Amnesty International has pledged to reform its culture and structure after an independent inquiry into the suicide of a Paris-based researcher working for the charity.
Gaëtan Mootoo, 65, was a researcher in Amnesty International’s Paris office and had worked for the charity for 32 years before he committed suicide on the night of 25 May at the charity’s offices.
In a note left by Mootoo, he mentioned his workload at the charity and said he had tried to get help, but help was "not possible".
Amnesty commissioned an independent inquiry into Mootoo’s death, which was carried out by James Laddie QC. A report on his inquiry’s findings was published yesterday.
The report discusses changes introduced in 2010 to "decentralise" Amnesty, with staff told to move to countries in the "global south", which led to many experienced staff leaving the charity between 2011 and 2015.
Many staff spoken to by the inquiry said they agreed with the goals of the reforms, but felt it was done too quickly and should have been phased in over a number of years.
Mootoo was retained at the Paris office after lobbying to avoid being moved to Dakar in Senegal, but there were a number of changes in his team, including the departure of a long-serving colleague in 2014.
The report says the inquiry found "no evidence that any serious thought was given to how much support might be needed for Gaëtan in the immediate aftermath of 2014", and witnesses cited in the report said that Mootoo felt "abandoned" in Paris.
Over the years there were a number of requests from Mootoo for more administrative support, the report says.
The report concludes that there was no breach by the charity of the duty to provide a safe system of work under English law, but suggests that the charity might have been in breach of at least some applicable French legal principles.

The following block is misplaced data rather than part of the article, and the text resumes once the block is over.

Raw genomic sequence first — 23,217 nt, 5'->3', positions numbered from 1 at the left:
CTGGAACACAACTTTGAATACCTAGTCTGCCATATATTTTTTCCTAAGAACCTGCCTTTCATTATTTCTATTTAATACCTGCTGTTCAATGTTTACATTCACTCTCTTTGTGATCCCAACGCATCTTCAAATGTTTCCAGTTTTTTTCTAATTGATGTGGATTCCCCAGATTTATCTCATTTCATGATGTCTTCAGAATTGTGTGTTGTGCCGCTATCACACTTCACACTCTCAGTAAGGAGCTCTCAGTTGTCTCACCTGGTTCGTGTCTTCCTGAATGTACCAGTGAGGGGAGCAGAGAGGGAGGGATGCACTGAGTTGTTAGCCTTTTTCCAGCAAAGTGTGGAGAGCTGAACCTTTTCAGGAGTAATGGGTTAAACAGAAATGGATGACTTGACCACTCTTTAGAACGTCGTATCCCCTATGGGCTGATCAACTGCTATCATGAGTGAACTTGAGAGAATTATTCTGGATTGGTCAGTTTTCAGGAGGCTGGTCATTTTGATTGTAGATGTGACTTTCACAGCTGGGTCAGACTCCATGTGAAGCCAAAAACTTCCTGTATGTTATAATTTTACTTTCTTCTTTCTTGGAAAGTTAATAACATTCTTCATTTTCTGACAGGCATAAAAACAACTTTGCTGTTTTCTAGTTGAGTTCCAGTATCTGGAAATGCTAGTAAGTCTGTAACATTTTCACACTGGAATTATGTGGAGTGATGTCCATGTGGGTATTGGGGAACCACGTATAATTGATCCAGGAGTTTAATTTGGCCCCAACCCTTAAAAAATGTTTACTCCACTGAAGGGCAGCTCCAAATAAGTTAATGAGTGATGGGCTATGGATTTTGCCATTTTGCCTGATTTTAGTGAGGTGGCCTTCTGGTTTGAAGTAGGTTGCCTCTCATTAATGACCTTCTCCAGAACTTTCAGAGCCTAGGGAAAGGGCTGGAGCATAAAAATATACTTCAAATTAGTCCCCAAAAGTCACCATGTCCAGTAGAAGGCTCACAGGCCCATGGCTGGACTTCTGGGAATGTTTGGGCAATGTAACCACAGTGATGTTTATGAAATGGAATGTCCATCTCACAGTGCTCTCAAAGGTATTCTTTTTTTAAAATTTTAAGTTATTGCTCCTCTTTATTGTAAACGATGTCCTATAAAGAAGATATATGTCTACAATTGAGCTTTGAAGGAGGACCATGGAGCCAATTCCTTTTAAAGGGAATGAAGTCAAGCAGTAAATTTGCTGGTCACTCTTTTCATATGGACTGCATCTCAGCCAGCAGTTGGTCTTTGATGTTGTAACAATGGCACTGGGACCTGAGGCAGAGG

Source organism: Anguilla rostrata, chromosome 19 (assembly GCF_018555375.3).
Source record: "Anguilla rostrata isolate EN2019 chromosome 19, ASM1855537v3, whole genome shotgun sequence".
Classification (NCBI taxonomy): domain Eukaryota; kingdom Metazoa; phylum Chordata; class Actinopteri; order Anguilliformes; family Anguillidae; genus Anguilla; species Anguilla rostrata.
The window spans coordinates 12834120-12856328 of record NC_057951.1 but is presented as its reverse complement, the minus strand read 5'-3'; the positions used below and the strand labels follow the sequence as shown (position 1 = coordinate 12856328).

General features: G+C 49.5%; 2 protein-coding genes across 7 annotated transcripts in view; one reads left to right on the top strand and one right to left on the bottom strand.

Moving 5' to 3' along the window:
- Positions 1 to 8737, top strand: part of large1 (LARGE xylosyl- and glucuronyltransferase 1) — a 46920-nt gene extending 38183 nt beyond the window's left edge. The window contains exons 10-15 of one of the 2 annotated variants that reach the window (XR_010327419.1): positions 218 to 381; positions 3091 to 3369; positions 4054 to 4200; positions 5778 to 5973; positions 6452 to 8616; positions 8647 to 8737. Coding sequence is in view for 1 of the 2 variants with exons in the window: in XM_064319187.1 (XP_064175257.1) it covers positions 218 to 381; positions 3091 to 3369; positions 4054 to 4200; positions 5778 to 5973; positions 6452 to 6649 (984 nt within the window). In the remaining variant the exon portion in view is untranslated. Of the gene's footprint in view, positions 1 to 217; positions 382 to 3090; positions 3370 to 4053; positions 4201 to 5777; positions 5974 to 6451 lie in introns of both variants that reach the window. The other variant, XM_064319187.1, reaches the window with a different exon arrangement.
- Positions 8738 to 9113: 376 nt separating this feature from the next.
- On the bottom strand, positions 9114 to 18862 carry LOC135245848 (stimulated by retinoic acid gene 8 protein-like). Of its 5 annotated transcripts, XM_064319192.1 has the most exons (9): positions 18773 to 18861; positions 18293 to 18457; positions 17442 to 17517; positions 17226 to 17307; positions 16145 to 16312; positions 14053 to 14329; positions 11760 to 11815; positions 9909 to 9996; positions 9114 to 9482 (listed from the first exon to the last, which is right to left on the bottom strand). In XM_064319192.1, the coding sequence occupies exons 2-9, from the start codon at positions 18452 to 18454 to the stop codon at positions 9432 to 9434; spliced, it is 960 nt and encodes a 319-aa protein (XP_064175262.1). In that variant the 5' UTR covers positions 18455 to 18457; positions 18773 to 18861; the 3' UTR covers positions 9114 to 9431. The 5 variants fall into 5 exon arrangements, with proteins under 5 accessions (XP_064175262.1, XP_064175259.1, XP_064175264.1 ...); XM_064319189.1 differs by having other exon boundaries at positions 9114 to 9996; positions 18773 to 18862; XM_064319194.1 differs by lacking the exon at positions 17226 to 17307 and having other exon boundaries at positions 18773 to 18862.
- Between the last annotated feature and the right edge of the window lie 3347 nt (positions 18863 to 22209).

In a statement, Kumi Naidoo, secretary general of Amnesty International, said the report "makes for a difficult read, as it brings back to memory not only the circumstances of Gaëtan’s death, but also the difficult years of organisational change, which affected many".
His statement acknowledged that the charity failed to properly take into account Mootoo’s wellbeing during some of the changes to the charity’s structure and culture over the past eight years.
Naidoo said: "It casts a shadow over some of the management practices during this period of change in Amnesty International. Staff wellbeing must be at the heart, front and centre of our leadership and management practice.
"Nobody in the organisation should feel isolated, undervalued or ignored. I would like to assure you that the international board, the senior leadership team and I will work together to ensure that the recommendations are implemented."
Naidoo said a detailed plan and timetable for implementing changes would be published by the end of the year, which would include ways in which staff could be involved in reforms to wellbeing and duty of care at the charity.
Naidoo said he was considering changes to the culture, ways of working and structure of the senior leadership team, for which he would work with an external expert and ensure that the findings in the report were taken into account.